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Machine Gun Preacher: Good Intentions, Bad Butler

By Meredith Alloway · October 3, 2011

This film has a killer story, and guess what, it’s true.

Sam Childers, a heroin shooting, hitchhiker stabbing, gun slinging ex-con suddenly finds Jesus. Character journey? Check. He leaves behind his wife and young daughter to build an orphanage in war torn Sudan. Dangerous situations? Check. Sam sacrifices his sanity and family to protect the innocent children of murdered Sudan citizens. Moral to the story? Check! Gerard Butler to play the hero? Big mistake. And from that colossal blunder, the movie beings to unravel, and its’ flaws begin to surface like cholera. With a weak star and an unfocused screenplay, a film can only reach so far. What’s sad about Machine Gun Preacher is that it has the best intentions, but it simply isn’t a great film.

Whenever a film documents a memoir or true story, it’s always a challenging task to remain loyal to the original story, lining up all the facts, and still make the film entertaining. Jason Keller, who wrote the screenplay, seemed to be unclear of the arc of the film and this could be due to the confusion of the arc of the main character.

Sam Childers (Gerard Butler) decides to give up his old destructive habits when his wife Lynn (Michelle Monaghan) convinces him to go to church. He’s baptized during his first visit and within months has developed his own construction company. Now out of the trailer park, and with a little more cash in his pocket, Sam decides to not only build a church in his own neighborhood, but also an orphanage and a church for the children of Sudan. He witnesses first hand the violence that the Lord’s Resistance Army has brought to Sudan and how it has left the land with roaming, helpless children. Throughout the film, Sam hops from Pennsylvania to Sudan, attempting to maintain his “normal” lifestyle back at home. After what he’s seen, how can people not donate to the cause or become a “warrior for the Lord?” He’s faced with questions about how to fight fire with fire or whether or not to fight at all.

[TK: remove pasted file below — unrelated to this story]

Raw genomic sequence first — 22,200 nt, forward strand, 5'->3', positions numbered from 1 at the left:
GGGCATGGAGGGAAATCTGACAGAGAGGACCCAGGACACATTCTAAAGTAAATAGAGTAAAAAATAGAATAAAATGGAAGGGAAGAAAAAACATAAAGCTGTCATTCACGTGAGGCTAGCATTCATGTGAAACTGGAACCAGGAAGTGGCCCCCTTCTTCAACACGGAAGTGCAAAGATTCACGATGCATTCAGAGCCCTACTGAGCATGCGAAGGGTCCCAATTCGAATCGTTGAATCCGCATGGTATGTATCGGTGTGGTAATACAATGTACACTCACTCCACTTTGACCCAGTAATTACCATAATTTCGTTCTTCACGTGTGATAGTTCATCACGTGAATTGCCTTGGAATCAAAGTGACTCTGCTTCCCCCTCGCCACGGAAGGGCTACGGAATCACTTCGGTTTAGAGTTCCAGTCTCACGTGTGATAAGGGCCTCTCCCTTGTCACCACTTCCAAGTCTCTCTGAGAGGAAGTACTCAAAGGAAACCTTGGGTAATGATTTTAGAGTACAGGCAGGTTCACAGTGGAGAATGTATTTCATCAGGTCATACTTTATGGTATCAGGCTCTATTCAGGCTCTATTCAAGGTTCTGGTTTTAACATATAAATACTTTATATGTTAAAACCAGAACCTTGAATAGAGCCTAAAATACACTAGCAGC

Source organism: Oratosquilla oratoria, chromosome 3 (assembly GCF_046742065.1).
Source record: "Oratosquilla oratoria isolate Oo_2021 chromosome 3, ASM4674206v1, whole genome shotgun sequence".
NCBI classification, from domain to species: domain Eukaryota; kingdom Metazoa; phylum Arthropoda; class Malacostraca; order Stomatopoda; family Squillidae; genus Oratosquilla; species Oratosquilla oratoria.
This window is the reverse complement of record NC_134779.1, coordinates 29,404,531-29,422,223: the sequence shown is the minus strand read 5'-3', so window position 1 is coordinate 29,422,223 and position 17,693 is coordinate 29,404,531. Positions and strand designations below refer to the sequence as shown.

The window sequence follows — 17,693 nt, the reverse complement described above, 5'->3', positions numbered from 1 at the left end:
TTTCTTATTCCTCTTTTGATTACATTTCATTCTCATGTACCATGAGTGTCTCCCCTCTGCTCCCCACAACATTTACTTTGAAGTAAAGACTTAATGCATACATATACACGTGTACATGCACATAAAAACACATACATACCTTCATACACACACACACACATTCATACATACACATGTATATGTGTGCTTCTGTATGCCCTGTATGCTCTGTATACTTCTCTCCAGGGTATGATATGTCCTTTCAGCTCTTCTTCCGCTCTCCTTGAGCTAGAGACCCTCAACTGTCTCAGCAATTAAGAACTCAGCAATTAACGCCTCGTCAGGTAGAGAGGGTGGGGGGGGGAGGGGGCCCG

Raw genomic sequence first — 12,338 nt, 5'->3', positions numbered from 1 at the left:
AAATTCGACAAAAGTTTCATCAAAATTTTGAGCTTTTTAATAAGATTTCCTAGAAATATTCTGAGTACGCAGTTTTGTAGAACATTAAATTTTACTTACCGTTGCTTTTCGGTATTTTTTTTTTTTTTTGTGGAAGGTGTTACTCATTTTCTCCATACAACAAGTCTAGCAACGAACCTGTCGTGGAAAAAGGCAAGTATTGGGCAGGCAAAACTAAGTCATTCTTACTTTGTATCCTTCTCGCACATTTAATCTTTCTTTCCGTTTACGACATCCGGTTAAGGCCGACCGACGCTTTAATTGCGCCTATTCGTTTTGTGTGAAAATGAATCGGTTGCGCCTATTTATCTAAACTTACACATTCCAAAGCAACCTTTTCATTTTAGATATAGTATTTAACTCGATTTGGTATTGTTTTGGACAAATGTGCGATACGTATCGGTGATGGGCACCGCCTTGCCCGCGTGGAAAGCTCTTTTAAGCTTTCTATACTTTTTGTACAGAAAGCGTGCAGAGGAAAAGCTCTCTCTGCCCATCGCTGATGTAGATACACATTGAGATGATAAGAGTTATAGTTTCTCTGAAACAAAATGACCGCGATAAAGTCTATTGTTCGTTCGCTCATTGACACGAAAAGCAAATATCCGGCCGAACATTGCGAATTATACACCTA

So, you ask while noticing a tear fall into your popcorn, “How does this movie still manage to pull me in?!” It’s about the sadness of war. And not only does it illustrate the devastating ways humans harm one another, it also involves how they harm children. Destruction of innocence gets you every time.

But the film feels contrived. Maybe if Sam Childers was played by a fifty pound heavier, fifty-percent uglier actor, you wouldn’t feel it was too good to be true.  Childers put his blood, sweat and tears into his mission to fight for Sudan, and Gerard Butler looks way too good to be doing it. Perhaps the arc of the film feels a little disjointed because Butler doesn’t reach the peaks and valleys in his own performance. Sure, he’s convincing as an ex-con (although we didn’t need fifteen minutes of exposition to get the point), but once he begins his mission in Sudan, and things get serious, he’s a dog with only two tricks. He can growl and foam at the mouth when he’s angry or widen his eyes, looking perplexed when he’s sad. There is a clear journey Sam Childers goes on, which involves some wonderful questions about family, violence and religion, but Butler just can’t take us on it.     

“If you allow your heart to be full of hate, they have won.” This is the best moment of the film. Also one of the only times a Sudanese child speaks, or has any individual significance as a person (children as characters instead of backdrops would have been nice). He bestows wisdom to Sam, seeing that he’s struggling with many of the same demons. The title, as intended, has caused controversy. Gun and Preacher in the same sentence is like Nun and Vodka. They don’t mix. They probably…well, maybe they should mix, in moderation. At the end of the day, what is self-defense and what is violence? Machine Gun Preacher seems to find a vague answer to the tip of that iceberg. Although the film’s execution needed improvement, you have to admire the intent to tackle the iceberg in the first place. Not enough films are brave enough to confront the world’s atrocities that others ignore.